The Ultimate Slideshow

by Scot Hacker

A couple of professors in the Photo department recently asked for my input on methods for digital storytelling with still images. They're interested in having student photos packaged up into multimedia modules that optionally include interleaved text, audio, effects, and transitions in addition to still images. I've started compiling a list of various slideshow technologies, with their respective pros and cons.

The professors want the students to remain focused on the photos and on the journalism; to be distracted by the technology as little as possible. I've started to look at various slideshow technologies, trying to determine what will best meet their needs. Here are what I see as the most common options, with pros and cons. Our labs are Mac-based.

Flash: Probably the best filesizes and obviously the highest level of interactivity, but also the steepest learning curve. Text scales well in Flash, too. It is certainly possible to teach just enough Flash to do a slideshow without getting into symbols and instances and tweening, etc. In fact you can even have a Flash template that students can drop images into. But in my experience, these are still not as easy to learn as other techniques. Works on the web. Can sync with audio.

PowerPoint / Keynote: Traditional presentation software is reasonably easy to teach, but doesn't offer as much control when presentation needs go beyond the basics. For example, you don't get an independently controllable audio track, and sync'ing up audio with visual transitions is next to impossible. And while these presentations work fine in a lecture hall, they don't play on the web without conversion to HTML, a process which can be funky at best.

PHP Gallery / JavaScript: Many Web-based photo gallery systems have slideshows features built in, and are certainly the easiest ways to get student slideshows onto the web. Unfortunately, Gallery has no soundtrack option, no way to change individual image durations, and no full-screen mode.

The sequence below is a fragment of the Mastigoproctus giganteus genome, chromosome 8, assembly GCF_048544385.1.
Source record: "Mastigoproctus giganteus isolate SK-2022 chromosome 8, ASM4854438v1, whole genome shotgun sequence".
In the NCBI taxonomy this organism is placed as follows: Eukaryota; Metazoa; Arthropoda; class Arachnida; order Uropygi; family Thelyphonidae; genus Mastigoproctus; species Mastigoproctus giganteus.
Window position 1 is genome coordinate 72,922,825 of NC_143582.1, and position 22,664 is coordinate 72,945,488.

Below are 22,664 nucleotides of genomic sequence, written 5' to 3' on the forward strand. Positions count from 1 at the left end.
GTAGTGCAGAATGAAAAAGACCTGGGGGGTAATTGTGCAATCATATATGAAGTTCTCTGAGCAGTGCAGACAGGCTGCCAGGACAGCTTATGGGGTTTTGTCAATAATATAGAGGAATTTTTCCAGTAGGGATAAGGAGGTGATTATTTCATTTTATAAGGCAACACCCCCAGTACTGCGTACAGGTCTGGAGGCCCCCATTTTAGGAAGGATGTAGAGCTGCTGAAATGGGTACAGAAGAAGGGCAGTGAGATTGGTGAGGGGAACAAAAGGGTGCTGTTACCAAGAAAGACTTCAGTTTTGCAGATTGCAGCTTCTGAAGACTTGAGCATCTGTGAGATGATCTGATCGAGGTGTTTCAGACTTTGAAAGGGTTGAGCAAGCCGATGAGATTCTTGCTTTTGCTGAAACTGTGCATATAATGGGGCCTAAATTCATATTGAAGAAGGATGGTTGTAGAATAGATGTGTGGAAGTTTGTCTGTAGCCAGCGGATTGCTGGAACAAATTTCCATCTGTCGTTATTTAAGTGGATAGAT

iPhoto: Since all the student images start out in iPhoto to begin with, and because iPhoto has a built-in slideshow feature, this one seems like a natural choice. You can play iPhoto slideshows on the web if you export them to QuickTime. Unfortunately, iPhoto has no built-in titler, so if you want to interleave text into your presentation, you have to bitmap it in Photoshop first. And while iPhoto can play music during a slideshow, you can't sync music to your presentation with any accuracy because there is no timeline and no way to edit the durations of individual slides.

iMovie: Non-linear editors such as iMovie or Final Cut give you the kinds of controls iPhoto lacks: built-in titler, individual image duration, independent audio track... But there are two drawbacks: 1) Because titles and text get bitmapped, they don't scale well to different resolutions. The jaggy text when viewed full-screen diminishes the professionalism of the rest of the presentation (I'm thinking there's probably a way around this; suggestions welcome). 2) Exporting to full-quality DV from iMovie gives you a file nearly 100 times larger than exporting to full quality QuickTime from iPhoto. It took a bit to figure out why: In iMovie, full-quality means 29.97 fps, as it should, while exporting QuickTime from iPhoto gives you a movie at .19 fps (which makes sense since iPhoto can assume that you're working with stills rather than with video). Yes, you can manually change the export framerate in iMovie, but it's an educational step we'd rather not do.

I'm sure there are options I'm missing here. Fill me in - what's your favorite interactive slideshow technology, either for lecture hall or web-based use?


2004-04-24 06:09:31
Maybe SMIL could fill the gap?


2004-04-26 12:44:44
Fotonotes might work, at least for part of the project.
2004-04-29 04:06:44
Flash slideshow
You could add actionscripts to add text in an easy way (e.g. read from an external xml file)